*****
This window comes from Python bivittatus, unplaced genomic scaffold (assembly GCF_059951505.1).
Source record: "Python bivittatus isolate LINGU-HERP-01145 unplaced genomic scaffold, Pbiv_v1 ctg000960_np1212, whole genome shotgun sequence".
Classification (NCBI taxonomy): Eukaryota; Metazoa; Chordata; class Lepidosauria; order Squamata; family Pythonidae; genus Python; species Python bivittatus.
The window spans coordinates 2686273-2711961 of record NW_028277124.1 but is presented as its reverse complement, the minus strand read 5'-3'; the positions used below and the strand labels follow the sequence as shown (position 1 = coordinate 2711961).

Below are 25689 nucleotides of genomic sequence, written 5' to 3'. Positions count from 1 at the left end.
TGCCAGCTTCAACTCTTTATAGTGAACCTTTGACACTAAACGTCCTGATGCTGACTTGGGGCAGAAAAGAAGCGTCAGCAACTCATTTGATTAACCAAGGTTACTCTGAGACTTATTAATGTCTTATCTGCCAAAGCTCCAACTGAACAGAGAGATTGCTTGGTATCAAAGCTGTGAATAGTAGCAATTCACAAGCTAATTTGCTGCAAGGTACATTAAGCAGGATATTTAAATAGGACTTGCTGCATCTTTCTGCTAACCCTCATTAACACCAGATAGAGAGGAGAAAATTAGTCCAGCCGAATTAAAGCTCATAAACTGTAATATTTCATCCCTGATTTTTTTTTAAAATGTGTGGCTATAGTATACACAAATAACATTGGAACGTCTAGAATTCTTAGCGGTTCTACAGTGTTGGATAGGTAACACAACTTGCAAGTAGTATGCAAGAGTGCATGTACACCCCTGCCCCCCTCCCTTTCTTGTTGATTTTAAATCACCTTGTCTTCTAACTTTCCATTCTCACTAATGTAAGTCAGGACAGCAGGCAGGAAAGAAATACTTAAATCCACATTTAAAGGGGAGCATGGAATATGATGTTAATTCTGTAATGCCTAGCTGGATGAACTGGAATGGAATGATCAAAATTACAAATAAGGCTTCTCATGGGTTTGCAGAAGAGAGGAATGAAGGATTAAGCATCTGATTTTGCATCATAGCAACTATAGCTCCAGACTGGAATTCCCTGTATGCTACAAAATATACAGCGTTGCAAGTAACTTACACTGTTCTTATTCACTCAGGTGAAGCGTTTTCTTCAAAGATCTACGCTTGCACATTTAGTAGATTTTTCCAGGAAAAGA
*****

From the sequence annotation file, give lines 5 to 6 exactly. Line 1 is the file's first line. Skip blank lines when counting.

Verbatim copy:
Below are 25689 nucleotides of genomic sequence, written 5' to 3'. Positions count from 1 at the left end.
TGCCAGCTTCAACTCTTTATAGTGAACCTTTGACACTAAACGTCCTGATGCTGACTTGGGGCAGAAAAGAAGCGTCAGCAACTCATTTGATTAACCAAGGTTACTCTGAGACTTATTAATGTCTTATCTGCCAAAGCTCCAACTGAACAGAGAGATTGCTTGGTATCAAAGCTGTGAATAGTAGCAATTCACAAGCTAATTTGCTGCAAGGTACATTAAGCAGGATATTTAAATAGGACTTGCTGCATCTTTCTGCTAACCCTCATTAACACCAGATAGAGAGGAGAAAATTAGTCCAGCCGAATTAAAGCTCATAAACTGTAATATTTCATCCCTGATTTTTTTTTAAAATGTGTGGCTATAGTATACACAAATAACATTGGAACGTCTAGAATTCTTAGCGGTTCTACAGTGTTGGATAGGTAACACAACTTGCAAGTAGTATGCAAGAGTGCATGTACACCCCTGCCCCCCTCCCTTTCTTGTTGATTTTAAATCACCTTGTCTTCTAACTTTCCATTCTCACTAATGTAAGTCAGGACAGCAGGCAGGAAAGAAATACTTAAATCCACATTTAAAGGGGAGCATGGAATATGATGTTAATTCTGTAATGCCTAGCTGGATGAACTGGAATGGAATGATCAAAATTACAAATAAGGCTTCTCATGGGTTTGCAGAAGAGAGGAATGAAGGATTAAGCATCTGATTTTGCATCATAGCAACTATAGCTCCAGACTGGAATTCCCTGTATGCTACAAAATATACAGCGTTGCAAGTAACTTACACTGTTCTTATTCACTCAGGTGAAGCGTTTTCTTCAAAGATCTACGCTTGCACATTTAGTAGATTTTTCCAGGAAAAGA